173 The Souls of Our Young

In Soul Searching: The Religious and Spiritual Lives of American Teenagers (New York: Oxford University Press, c. 2005), Christian Smith and Melinda Lundquist Denton provide an amply documented and academically persuasive portrait of America’s youth. Smith is a professor of sociology at the University of North Carolina and the principal investigator of the National Study of Youth and Religion—a well funded, methodologically clear endeavor that relies upon both extensive surveys and personal interviews. Denton is the study’s project manager. “To our knowledge,” they say, “this project has been the largest, most comprehensive and detailed study of American teenage religion and spirituality conducted to date” (p. 7).

America’s teenagers are remarkably religious; 40 percent attend “religious services once a week or more, and 19 percent report attending one to three times per month” (p. 37). Only 18 percent have no religious involvement. Amazingly enough, “teens as a group profess to want to attend religious services not less, but actually more than they currently do” (p. 38). They praise their congregations as “warm and welcoming” (p. 61) and find adults therein reliable and trustworthy. Their parents, more than anyone else, influence them, and they reveal little hostility toward them. Such youngsters have little interest in fringe or “alternative” religions and seem to be quite conventional in almost every way. “The vast majority of U.S. teenagers identify themselves as Christians” and “regularly practice religious faith” (p. 68). The mantra of avant garde folks like Michael Lerner—”spiritual but not religious”—hardly registers with typical teenagers.

One interviewee, incidentally, was attending a Nazarene church and spoke highly of it. He liked Wednesday and Sunday night services, the youth group and Sunday school. What he found attractive in the church was this: “It’s good people, you know. And not only that, I also actually learn,” something important to him because he wanted to know how to “be a God-fearing person and go to heaven or whatever, you know?” (p. 100).

The more devout among them are thereby advantaged in “a host of ways,” making a positive difference in: “risk behaviors, quality of family and adult relationships, moral reasoning and behavior, community participation, media consumption, sexual activity, and emotional well-being” (p. 219). Whether one considers drugs and alcohol or school attendance or getting along with parents, the religious teenagers do much better. They watch less TV, fewer R rated movies, less pornography, and play fewer video games. In some categories—such as pornographic movies, where the “devoted” teens watched 0.5 a year while the “disengaged” saw 2.5—the statistics reveal dramatic differences. “Nearly all Devoted teens believe in waiting for marriage to have sex, compared to less than one-quarter of the Disengaged who believe the same” (p. 223). Devoted teens are far happier than the Disengaged and feel more closely connected with others. They craft positive plans for the future and seriously ponder “the meaning of life” (p. 226). The statistical tables delineating these differences, found on pp. 220-227, are most impressive in demonstrating the authors’ conviction that religion helps teens.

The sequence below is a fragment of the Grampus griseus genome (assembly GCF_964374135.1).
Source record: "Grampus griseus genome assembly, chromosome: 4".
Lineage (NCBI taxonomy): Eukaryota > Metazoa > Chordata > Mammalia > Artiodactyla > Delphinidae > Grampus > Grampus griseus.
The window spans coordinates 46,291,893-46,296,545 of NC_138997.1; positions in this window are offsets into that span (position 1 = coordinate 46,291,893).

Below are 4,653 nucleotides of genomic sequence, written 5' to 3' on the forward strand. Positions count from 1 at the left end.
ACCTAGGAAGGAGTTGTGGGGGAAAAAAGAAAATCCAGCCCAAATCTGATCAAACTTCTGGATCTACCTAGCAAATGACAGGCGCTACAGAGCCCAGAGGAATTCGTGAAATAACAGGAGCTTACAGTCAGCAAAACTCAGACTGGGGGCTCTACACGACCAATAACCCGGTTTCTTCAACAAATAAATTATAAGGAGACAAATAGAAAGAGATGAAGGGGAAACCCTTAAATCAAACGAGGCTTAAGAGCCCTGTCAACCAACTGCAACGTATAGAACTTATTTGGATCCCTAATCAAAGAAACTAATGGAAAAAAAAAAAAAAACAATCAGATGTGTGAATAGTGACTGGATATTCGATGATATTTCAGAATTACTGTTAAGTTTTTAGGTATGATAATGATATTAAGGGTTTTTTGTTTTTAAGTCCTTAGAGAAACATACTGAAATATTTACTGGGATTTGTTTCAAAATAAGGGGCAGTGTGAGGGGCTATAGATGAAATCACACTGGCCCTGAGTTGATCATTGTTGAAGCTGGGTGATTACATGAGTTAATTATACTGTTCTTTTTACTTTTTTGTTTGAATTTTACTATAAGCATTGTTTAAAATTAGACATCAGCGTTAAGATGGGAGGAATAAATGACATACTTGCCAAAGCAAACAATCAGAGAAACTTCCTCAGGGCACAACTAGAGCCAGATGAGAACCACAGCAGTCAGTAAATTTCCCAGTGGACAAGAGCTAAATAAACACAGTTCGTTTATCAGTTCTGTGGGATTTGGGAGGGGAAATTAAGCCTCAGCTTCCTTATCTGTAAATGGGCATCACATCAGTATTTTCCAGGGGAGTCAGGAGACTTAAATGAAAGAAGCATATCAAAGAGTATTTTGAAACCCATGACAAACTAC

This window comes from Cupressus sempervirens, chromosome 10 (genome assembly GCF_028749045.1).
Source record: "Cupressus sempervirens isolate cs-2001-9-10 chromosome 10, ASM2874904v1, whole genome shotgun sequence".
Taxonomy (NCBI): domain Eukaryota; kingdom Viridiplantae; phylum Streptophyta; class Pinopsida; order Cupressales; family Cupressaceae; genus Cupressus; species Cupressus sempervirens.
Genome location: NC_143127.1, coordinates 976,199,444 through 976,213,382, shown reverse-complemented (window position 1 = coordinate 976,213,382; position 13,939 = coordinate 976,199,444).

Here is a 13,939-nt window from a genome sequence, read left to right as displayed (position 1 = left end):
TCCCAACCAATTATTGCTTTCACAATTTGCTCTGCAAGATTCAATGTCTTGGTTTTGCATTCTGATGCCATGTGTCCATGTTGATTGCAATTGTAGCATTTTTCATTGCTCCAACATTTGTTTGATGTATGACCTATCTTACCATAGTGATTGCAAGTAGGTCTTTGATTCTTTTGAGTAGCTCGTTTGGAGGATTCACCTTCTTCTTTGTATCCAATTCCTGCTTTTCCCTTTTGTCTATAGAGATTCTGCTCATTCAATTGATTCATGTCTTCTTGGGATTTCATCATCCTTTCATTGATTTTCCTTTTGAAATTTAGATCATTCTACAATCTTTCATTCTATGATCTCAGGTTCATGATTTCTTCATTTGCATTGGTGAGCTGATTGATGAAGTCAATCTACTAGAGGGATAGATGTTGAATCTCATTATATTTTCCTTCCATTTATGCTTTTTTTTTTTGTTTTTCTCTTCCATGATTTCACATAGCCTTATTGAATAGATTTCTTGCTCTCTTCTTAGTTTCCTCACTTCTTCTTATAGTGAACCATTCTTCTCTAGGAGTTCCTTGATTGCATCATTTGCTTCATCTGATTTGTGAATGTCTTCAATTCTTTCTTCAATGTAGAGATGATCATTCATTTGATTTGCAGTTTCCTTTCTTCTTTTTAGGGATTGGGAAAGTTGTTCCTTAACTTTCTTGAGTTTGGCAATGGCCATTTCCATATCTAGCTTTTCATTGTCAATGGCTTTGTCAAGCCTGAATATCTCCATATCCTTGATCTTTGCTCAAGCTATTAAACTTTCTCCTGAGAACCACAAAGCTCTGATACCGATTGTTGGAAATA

The positive news regarding the role of religion in teenagers’ lives must be balanced, however, by information regarding its doctrinally deficient nature. Our youngsters have little knowledge of any content to the Christian faith! They take a thoroughly individualistic approach to questions regarding God, man, and salvation—though they are generally quite inarticulate when asked to explain much of anything about their views. Indeed, the authors conclude: “In our in-depth interviews with U.S. teenagers, we also found the vast majority of them to be incredibly inarticulate about their faith, their religious beliefs and practices, and its meaning or place in their lives” (p. 131).

Their religion is best defined as “Moralistic Therapeutic Deism.” They believe in a rather distant (unless needed to solve one’s problems) God, who “wants people to be good, nice, and fair to each other, as taught in the Bible and by most world religions” (p. 162). “The central goal of life is to be happy and to feel good about oneself,” and “Good people go to heaven when they die” (p. 163). They believe God “designed the universe and establishes moral law and order. But this God is not Trinitarian, he did not speak through the Torah or the prophets of Israel, was never resurrected from the dead, and does not fill and transform people thorough his Spirit. This God is not demanding. He actually can’t be, because his job is to solve our problems and make people feel good. In short, God is something like a combination Divine Butler and Cosmic Therapist: he is always on call, takes care of any problems that arise, professionally helps his people feel better about themselves, and does not become too personally involved in the process” (p. 165).

Today’s teenagers also entertain a view of human nature quite at odds with the Christian tradition. Teens “tend to assume an instrumental view of religion. Most instinctively suppose that religion exists to help individuals be and do what they want, and not as an external tradition or authority or divinity that makes compelling claims and demeans on their lives, especially to change or grow in ways that may not immediately want to” (p. 148). While they freely acknowledge their sins, they apparently feel no condemnation as sinners! They share the broader culture’s presumption that we are autonomous individuals, free to shape our future in accord with our own desires. Religion is viewed as an enjoyable activity, but it ought not particularly influence one’s decisions. Autonomous individuals can hardly judge the behavior of others, and today’s teens are radically non-judgmental. “The typical bywords, rather, are ‘Who am I to judge?’ ‘If that’s what they choose, whatever,’ ‘Each Person decides for himself,’ and ‘If it works for them, fine'” (p. 144).